Course:APBI290

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APBI 290: Insects for Food and Feed
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APBI 290
Section: 001
Instructor: Dr. Yasmin Akhtar
Email: yasmin.akhtar@ubc.ca
Office: TBA
Office Hours: TBA
Class Schedule: TBA
Classroom: TBA
Important Course Pages
Syllabus
Lecture Notes
Assignments
Course Discussion


Overview

Insects as food and feed is a 4-credit course. The course aims to provide an understanding of the benefits of entomophagy including health, environment and livelihood. The course will discuss the challenges encountered to develop insects as a new protein source for food and feed. The course will also include insect rearing methods, preparation and processing of insects and incorporating them into different dishes. Aspects of entomophagy are explored through student reviews of recent research articles and presentations to the class.

The course is taught by lectures and presentations (1-2 hours/week), laboratories (2-3 hours/week), and some field trips

Learning Outcomes

By the end of the course students should be able to

  1. understand the nutritional benefits of insects compared with animals
  2. understand the environmental and ecological impact of using insects as food and feed
  3. understand the various methods of harvesting insects
  4. appreciate the roles insects have played in entomophagy
  5. understand the challenges of incorporating insects in food and feed
  6. learn several ways to incorporate insects into different dishes
  7. critically assess and objectively critique the primary scientific literature on entomophagy
  8. appreciate the quantitative dimensions of entomophagy
  9. understand the role of insects as a sustainable food source

Readings

There is no assigned textbook for this class. Most of the readings will come from the primary literature. Assigned readings will be posted online well in advance of class or discussion. Students are expected to have the readings completed well before coming to class.

Format

The course will include a combination of lectures, discussion groups, and ‘key skills’ labs that will teach you the field and statistical tools used by entomologists. A strong emphasis will be placed on independent reading and discussion groups. Papers will include both classic papers and modern treatments or examples. Many of these papers will be discussed in class, but not necessarily all. Students are expected to have read and studied all papers prior to coming to class.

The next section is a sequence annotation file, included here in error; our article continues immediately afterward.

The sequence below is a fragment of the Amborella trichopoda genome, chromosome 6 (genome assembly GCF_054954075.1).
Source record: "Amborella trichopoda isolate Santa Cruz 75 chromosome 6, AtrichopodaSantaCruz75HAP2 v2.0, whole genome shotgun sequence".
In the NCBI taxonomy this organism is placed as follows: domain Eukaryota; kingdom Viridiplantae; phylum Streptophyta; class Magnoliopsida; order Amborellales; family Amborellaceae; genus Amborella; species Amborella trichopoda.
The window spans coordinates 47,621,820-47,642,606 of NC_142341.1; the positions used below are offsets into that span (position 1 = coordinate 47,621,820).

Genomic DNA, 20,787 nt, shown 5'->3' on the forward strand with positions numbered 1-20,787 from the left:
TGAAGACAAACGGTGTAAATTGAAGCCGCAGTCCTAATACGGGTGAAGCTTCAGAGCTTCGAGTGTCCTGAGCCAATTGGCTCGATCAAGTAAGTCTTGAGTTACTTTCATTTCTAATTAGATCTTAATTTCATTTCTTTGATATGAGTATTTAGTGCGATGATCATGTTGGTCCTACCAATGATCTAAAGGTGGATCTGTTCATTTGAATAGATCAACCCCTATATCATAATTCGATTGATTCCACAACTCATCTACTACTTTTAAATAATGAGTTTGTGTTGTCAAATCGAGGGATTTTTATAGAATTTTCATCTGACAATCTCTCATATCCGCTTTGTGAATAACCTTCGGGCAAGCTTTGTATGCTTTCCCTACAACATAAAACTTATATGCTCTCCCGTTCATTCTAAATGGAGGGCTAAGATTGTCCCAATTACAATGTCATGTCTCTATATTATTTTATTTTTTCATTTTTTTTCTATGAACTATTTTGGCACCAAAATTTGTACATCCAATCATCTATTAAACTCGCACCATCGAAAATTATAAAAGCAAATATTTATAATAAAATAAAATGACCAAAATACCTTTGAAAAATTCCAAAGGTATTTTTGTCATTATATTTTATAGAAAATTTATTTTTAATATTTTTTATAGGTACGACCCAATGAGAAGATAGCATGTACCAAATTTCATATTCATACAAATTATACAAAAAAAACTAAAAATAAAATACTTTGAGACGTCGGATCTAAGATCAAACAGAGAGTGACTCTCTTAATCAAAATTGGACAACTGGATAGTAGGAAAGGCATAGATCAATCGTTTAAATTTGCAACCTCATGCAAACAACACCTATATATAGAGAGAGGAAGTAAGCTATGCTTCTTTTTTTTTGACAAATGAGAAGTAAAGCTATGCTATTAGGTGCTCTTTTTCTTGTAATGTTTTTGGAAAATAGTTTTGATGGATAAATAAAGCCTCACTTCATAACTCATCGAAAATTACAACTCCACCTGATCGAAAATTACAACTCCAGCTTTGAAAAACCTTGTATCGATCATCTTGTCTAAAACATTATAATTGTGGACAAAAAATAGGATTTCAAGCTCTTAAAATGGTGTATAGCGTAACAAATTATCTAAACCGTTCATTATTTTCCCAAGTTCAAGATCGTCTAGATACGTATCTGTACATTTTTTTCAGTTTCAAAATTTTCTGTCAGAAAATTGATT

Evaluation

The proposed mark distribution (subject to modification by the instructor);

Midterm exam 20%
Final exam 30%
Quizzes 10%
Presentation 20%
Labs (preparing meals based on insects in FNH kitchen) 20%
  • Exams: will cover the content and ideas from lecture, assigned readings, and discussion. Exams will likely contain true-false questions, multiple choice questions, short-answer questions, essays, and ‘fill-in-the–graphs’.
  • Labs: Labs will mainly be based on some experiments dealing with meal preparation based on insects. Some field trips are also involved. Points will be awarded for attendance, participation and lab reports.
  • Presentations: Your papers must critique a journal paper published within the last two years and related to some area of entomophagy. For each session, points will be awarded for performance, with an emphasis on preparation, engagement, and quality of participation (not on quantity or volume!).
  • Quizzes: Tasks or quizzes will be assigned (sometimes spontaneously) during class time or lab. In general, the tasks will be designed to ensure you have done the readings and following what is going on.

Pre-requisite

Introductory course in biology/entomology/nutrition.

Relationship to Faculty and University Priorities

This course will be especially valuable to students interested in pursuing careers in food and nutrition, food security, and entomology.

This course will also attract entomology-oriented students in Biology and Forestry. By putting insects in the food chain, we can also attract FNH students. The 2002 External Review suggested that the Faculty improve teaching efficiency by taking on courses that more broadly serve the university and undergraduate community. By attracting students from other faculties, this course will definitely improve teaching efficiency according to the External Review (2002). This course will also provide an excellent fit with the popular 3rd and 4th year courses APBI 327, and APBI 428.

Library

No additional library resources are required